Wednesday, October 7, 2009

Swiss Bank Julius Baer To Buy ING Swiss Unit For CHF520 Million

. Wednesday, October 7, 2009

By stockOzone team

Swiss bank Julius Baer Holding AG (BAER.VX) said Wednesday it will buy Dutch ING Groep NV's (ING) private bank in Switzerland to strengthen its position at home and in growth markets, adding $14.56 billion in client assets.

Zurich-based Julius Baer said it will pay CHF520 million ($505 million, EUR344 million) in cash for the assets, including CHF170 million in surplus capital. The bank said it expects the acquisition to begin adding "strongly" to earnings-per-share from 2011 onwards.

The Swiss bank flagged CHF65 million in integration costs - two-thirds of which are to be booked against 2010 earnings - and expects CHF35 million yearly in synergies before taxes from combining information technology and back-office activities, as well as cutting some staff.

The deal represents what some experts say could become a raft of similar ones in Switzerland and elsewhere made by financially sound private banks that are poised to benefit from restructuring efforts hobbling larger rivals.

"We are pleased to add significant scale to our domestic and European platforms while strengthening our business in Central and Eastern Europe, Russia and other growth markets," Julius Baer Chief Executive Boris Collardi said in a statement.

Julius Baer, which manages money for wealthy individuals, has repeatedly voiced its willingness and financial firepower to do acquisitions, most recently when it split from GAM, a hedge fund boutique with asset management activities, two weeks ago.

The bank, which will add roughly 10% to its client assets with the ING purchase, said the deal costs 2.3% of assets, a common measure for such acquisitions, when adjusted for surplus capital. Julius Baer's Tier 1 ratio - a measure of capital adequacy - will be roughly 16% pro forma after the deal, which is being financed though existing excess capital.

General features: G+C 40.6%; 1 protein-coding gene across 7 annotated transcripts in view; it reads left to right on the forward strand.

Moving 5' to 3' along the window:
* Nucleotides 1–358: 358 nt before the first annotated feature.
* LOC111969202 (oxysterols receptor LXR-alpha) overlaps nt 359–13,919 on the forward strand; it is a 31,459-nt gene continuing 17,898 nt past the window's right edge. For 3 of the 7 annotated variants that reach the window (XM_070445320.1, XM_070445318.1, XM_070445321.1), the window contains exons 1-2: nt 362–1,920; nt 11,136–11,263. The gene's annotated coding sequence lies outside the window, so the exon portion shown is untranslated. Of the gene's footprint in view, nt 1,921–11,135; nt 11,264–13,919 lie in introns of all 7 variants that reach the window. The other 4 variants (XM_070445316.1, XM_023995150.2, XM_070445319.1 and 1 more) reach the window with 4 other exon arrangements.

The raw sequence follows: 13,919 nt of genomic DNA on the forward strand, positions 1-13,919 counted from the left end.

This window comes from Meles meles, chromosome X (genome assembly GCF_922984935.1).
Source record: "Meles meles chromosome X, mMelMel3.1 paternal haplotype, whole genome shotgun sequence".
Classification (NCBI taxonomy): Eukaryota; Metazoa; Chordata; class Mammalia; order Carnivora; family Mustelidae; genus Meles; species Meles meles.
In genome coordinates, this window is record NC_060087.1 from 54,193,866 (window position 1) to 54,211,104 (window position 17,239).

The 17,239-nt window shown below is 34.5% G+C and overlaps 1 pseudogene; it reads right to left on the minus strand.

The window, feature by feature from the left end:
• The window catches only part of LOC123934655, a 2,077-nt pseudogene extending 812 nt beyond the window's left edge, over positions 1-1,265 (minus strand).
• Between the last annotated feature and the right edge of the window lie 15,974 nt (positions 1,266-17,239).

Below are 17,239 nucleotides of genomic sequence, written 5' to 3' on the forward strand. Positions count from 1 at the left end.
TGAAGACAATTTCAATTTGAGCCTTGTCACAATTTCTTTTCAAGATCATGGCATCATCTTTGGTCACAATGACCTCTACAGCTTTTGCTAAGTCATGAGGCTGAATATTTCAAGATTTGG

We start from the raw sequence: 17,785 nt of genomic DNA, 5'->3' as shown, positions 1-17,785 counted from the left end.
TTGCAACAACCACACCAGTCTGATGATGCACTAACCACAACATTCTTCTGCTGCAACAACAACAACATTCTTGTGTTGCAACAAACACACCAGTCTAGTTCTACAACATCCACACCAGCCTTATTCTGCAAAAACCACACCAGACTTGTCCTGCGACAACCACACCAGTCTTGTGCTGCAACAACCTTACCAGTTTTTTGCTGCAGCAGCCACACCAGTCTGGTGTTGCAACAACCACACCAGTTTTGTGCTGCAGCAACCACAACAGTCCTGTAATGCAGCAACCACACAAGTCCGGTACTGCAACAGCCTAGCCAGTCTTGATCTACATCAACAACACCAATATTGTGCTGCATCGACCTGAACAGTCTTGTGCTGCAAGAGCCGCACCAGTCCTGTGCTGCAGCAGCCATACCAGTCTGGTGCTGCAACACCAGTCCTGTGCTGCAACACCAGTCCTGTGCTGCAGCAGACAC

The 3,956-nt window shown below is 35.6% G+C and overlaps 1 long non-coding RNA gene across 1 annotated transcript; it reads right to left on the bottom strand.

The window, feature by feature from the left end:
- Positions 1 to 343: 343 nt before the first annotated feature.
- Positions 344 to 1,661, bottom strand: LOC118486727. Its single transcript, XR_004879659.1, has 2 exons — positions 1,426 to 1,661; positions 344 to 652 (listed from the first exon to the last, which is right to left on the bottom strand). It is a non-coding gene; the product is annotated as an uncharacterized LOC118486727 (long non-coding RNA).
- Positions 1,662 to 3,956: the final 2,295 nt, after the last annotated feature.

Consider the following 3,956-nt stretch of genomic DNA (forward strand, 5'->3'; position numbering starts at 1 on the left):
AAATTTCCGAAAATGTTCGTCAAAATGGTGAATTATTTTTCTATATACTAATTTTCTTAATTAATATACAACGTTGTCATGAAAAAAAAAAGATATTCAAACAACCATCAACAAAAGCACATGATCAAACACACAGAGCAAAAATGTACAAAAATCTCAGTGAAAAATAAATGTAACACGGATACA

For Julius Baer, which has weathered the financial crisis better and with a far more comfortable capital cushion than larger, more-diversified rivals such as UBS AG (UBS), the purchase represents successfully striking in what people familiar with the matter said was a far more hotly contested bidding process than expected.

A spokesman for Julius Baer said the bank won't lift net new money targets - 4% to 6% yearly, which were criticized by analysts as too modest - as a result of the deal. However, the bank isn't ruling out considering further, similar deals, the spokesman said.

For ING, the deal is a further step toward freeing up capital in order to cut government ties after a financial lifeline last October.

Two weeks ago, ING sold a 51% stake in a joint venture for wealth management and life insurance in Australia and New Zealand for EUR1.1 billion.

ING CEO Jan Hommen said at the company's second-quarter earnings that ING intends to sell EUR6 billion to EUR8 billion in assets to help pay down EUR10 billion it received from the Dutch government last October to underpin its core capital.

Specifically, ING has also put its Asian private banking assets up for sale, and HSBC Holdings PLC (HBC) is the frontrunner in the bidding for those, people familiar with the matter have said.

The Dutch banking and insurance company is set to raise US$1.5 billion from the Asian sale, in a deal that should be finalized "within the next few weeks," a person familiar with the situation told Dow Jones Newswires.

ING has picked a buyer for the Asian assets - which are three times bigger in terms of assets managed than the Swiss ones - but final agreement has been held back pending approval by Singapore's monetary authority, the source said.

Julius Baer said it sees the ING deal closing in the first quarter.

Disclosure: Author does not own any of the stocks discussed here.

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